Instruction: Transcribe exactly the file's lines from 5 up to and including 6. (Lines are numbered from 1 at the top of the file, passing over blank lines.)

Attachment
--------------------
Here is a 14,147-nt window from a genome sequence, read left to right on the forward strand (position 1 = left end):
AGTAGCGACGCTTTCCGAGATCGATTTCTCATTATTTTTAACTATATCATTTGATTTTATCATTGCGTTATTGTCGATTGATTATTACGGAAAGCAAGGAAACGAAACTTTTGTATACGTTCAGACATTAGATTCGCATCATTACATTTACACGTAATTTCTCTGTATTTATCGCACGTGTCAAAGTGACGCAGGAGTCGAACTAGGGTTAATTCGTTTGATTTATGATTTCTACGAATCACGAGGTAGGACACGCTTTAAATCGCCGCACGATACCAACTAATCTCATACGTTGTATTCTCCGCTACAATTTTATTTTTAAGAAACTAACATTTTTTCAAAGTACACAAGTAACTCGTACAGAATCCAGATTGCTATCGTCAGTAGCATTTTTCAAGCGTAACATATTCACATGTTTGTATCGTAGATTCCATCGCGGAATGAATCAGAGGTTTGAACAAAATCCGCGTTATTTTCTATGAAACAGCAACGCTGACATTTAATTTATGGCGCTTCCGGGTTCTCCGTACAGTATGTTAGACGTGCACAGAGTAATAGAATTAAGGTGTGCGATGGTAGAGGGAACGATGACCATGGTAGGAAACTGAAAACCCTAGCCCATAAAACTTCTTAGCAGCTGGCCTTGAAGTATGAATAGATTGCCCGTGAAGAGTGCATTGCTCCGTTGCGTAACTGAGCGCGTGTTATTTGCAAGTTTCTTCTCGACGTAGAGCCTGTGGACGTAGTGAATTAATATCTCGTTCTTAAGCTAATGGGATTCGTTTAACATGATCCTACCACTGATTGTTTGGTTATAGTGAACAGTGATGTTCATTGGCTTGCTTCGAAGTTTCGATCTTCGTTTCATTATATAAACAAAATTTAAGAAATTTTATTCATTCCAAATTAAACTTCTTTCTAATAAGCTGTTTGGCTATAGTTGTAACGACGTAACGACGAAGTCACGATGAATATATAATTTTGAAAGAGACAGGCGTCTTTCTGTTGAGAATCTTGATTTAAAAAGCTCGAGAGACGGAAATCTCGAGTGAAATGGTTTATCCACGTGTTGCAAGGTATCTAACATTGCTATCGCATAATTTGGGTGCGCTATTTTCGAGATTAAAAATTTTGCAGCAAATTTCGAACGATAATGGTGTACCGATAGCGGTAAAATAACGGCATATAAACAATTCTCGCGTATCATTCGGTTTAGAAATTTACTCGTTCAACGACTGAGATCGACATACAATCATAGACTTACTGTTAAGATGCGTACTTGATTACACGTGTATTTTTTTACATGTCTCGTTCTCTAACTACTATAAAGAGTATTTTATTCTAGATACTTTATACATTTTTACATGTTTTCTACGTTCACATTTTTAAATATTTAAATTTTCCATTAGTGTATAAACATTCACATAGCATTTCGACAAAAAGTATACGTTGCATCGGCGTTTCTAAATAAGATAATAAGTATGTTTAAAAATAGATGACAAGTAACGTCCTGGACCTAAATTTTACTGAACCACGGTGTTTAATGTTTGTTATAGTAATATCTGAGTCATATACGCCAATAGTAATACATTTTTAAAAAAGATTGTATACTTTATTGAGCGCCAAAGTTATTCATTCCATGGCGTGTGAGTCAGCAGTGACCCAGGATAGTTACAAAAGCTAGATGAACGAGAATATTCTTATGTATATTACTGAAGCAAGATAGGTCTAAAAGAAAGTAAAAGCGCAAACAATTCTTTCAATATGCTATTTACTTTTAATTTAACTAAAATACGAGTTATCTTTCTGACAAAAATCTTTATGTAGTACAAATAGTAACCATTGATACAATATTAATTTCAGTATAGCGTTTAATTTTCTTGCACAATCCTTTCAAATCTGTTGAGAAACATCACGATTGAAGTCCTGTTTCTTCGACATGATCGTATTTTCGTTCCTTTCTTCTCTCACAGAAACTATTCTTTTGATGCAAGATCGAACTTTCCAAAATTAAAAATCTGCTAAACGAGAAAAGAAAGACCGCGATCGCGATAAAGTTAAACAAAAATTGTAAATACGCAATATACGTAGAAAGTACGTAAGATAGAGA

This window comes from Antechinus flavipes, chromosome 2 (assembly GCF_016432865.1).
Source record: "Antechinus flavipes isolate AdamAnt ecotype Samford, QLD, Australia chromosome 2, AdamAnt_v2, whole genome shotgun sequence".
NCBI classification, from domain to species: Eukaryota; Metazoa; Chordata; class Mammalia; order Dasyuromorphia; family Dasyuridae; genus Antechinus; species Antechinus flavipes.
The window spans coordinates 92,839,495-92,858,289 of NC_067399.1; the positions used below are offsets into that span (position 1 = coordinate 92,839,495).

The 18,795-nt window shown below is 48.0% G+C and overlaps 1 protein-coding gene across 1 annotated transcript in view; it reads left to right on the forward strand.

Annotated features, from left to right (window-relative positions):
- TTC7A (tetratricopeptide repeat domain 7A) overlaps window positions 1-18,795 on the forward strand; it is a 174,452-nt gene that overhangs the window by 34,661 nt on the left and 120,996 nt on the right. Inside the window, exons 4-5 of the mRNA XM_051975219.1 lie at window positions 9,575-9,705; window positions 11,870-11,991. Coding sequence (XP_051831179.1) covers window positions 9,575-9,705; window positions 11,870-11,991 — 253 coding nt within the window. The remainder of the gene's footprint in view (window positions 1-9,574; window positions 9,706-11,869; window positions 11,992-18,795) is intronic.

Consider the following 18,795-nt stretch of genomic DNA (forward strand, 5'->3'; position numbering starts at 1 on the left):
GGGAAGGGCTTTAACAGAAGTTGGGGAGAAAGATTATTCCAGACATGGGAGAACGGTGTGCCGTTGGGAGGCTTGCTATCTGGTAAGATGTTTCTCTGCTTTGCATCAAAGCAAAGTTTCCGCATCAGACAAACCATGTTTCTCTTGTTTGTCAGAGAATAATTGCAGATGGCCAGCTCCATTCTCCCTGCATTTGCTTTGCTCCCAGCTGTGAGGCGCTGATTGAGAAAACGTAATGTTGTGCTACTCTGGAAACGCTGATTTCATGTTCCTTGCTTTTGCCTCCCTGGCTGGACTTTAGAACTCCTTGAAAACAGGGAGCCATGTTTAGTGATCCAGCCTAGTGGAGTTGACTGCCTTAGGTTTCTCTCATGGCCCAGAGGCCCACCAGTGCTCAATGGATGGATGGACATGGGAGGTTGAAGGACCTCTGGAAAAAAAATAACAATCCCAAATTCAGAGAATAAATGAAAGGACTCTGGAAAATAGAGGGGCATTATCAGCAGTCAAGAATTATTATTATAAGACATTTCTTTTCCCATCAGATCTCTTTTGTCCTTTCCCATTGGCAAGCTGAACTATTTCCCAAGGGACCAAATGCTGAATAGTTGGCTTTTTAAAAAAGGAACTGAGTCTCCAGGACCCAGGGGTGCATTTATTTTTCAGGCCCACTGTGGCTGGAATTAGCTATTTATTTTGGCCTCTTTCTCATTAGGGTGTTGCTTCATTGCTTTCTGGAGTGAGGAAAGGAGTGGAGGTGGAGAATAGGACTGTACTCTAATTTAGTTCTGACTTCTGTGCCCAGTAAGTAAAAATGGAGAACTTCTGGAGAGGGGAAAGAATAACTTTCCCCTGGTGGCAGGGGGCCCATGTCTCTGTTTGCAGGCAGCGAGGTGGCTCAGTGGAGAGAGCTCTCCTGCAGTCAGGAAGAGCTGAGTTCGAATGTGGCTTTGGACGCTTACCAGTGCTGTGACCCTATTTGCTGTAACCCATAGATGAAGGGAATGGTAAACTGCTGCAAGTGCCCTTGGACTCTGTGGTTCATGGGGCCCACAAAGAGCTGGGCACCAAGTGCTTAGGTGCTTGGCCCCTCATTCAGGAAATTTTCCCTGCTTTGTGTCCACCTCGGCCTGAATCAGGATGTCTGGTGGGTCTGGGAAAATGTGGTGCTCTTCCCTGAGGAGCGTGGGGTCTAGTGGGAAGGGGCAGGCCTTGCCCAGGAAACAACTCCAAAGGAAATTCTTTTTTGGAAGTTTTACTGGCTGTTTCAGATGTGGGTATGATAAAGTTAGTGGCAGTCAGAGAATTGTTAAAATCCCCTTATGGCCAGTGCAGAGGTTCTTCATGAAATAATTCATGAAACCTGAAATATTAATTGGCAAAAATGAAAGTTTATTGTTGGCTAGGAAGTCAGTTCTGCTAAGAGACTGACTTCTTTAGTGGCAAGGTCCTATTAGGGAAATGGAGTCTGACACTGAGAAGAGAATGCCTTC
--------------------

NCBI classification, from domain to species: Eukaryota; Metazoa; Chordata; class Mammalia; order Dasyuromorphia; family Dasyuridae; genus Antechinus; species Antechinus flavipes.
The window spans coordinates 92,839,495-92,858,289 of NC_067399.1; the positions used below are offsets into that span (position 1 = coordinate 92,839,495).